Sometimes it only takes one mistake to cause a disaster. One error. One oversight.
Or sometimes everything is wrong and nobody knows quite how to fix it.
An American city, Flint, Michigan, has poisoned its people. The president has declared a State of Emergency, and FEMA funds and staff are flowing to Flint at this moment.
We have no idea how bad the damage will be, but we know that, of all chemicals, lead contamination has huge social costs. This happened because some municipal employees were in over their heads. And then, when tests started coming back with the wrong results, they lied and covered it up. The governor issued a public apology, since both the Environmental Protection Agency and the state of Michigan’s Department of Environmental Quality were asleep at the switch.
Local government is risky. The incentives to lie and cheat to protect jobs of unaccountable bureaucrats are everywhere. The job security this buys them comes directly at the expense of the people they govern.
Mistakes cascade in this system, as they did in Flint. Someone fails at his job and a cover-up ensues. It happens with local police. It happens in the water department too. The stakes are different, but entirely parallel. This is how local government works in many parts of the country.
When government has vast numbers of independent layers, oversight gets lax. We can’t expect many normal people to care about politics much at all, let alone to provide citizen oversight of the local water district. Ratepayers, like renters, are typically less organized than other interest groups, such as homeowners and municipal employees, at the local level. When the balance of power tips away from the consumers and toward the municipal employees, bad things happen, be they pension splurges for city employees or an out-of-control rail operations center.
Disasters like this happen when oversight breaks down. It ends up nobody’s job to look out for the interests of the people consuming the water that the cities are providing. It’s a political-economy disaster waiting to fall apart.
And Flint is one city. There are tens of thousands of sub-state governments in America. A similar political economy is in play in nearly every one of them. How many of these boards’ governing issues, from schools to zoning, are having the same thing happen, except in their case, it’s not as obvious as water coming out of the faucet brown? What does a board of interior designers do? How does that serve the public interest?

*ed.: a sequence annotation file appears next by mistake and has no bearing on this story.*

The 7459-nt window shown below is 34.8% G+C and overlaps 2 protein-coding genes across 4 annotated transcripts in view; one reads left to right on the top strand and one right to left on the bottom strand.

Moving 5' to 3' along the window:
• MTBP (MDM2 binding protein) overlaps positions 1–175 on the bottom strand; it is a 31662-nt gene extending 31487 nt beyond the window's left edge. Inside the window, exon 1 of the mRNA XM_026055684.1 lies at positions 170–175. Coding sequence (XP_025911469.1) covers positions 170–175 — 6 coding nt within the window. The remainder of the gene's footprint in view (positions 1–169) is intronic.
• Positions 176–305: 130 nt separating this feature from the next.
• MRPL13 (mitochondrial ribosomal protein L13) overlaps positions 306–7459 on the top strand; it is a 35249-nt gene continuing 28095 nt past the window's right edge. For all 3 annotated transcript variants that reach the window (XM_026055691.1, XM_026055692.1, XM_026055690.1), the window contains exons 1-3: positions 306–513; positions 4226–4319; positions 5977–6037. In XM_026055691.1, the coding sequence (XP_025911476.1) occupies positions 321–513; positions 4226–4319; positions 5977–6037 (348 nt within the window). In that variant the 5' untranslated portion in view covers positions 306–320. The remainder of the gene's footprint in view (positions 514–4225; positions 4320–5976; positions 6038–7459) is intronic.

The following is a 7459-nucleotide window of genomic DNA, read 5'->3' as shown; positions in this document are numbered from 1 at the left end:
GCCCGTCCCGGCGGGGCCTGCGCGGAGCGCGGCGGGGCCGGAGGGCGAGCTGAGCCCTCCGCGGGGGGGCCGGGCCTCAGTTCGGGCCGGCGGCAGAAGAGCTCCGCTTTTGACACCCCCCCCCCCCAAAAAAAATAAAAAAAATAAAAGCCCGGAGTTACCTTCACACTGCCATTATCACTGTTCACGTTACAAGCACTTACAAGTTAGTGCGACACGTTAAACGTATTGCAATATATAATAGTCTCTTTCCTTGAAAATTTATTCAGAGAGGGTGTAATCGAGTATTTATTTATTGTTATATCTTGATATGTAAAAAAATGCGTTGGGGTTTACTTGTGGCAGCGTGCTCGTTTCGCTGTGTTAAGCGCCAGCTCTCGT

That’s the most mundane of them. There, the losses are sartorial. We overvalue the interests of the people working in fields from train operation to interior design, and undervalue the people who consume these services. The monopolies are acting like, well, monopolies.
What Flint showed is the shoddy state of these monopolies. Big, fancy infrastructure requires maintenance to keep up, no matter if it’s the Mosul Dam or the pipes underneath Flint. If you don’t take care of it, if you don’t save in advance to replace it when its working life is done, things eventually break down. If you blow your money on too-high staff salaries, or under-trained staff mess up and cause costly damage or cause delays, then the money won’t be there to pay for the upkeep needed to keep it all working. Infrastructure money isn’t free, and somebody must pay, be they taxpayers, ratepayers, or, in some cases, bondholders.
The disaster in Flint was a preventable tragedy. It serves as a warning about what can happen when the people running our utilities have nobody looking over their shoulder. Is there a solution to this? I sure don’t know. Making people care about obscure parts of government is hard, and ratepayers have long been a nightmare to organize at any scale.
We can only hope it doesn’t take the poisoning of the residents of another city for the tide to turn in favor of radical reforms to municipal government. It simply cannot go on this way much longer.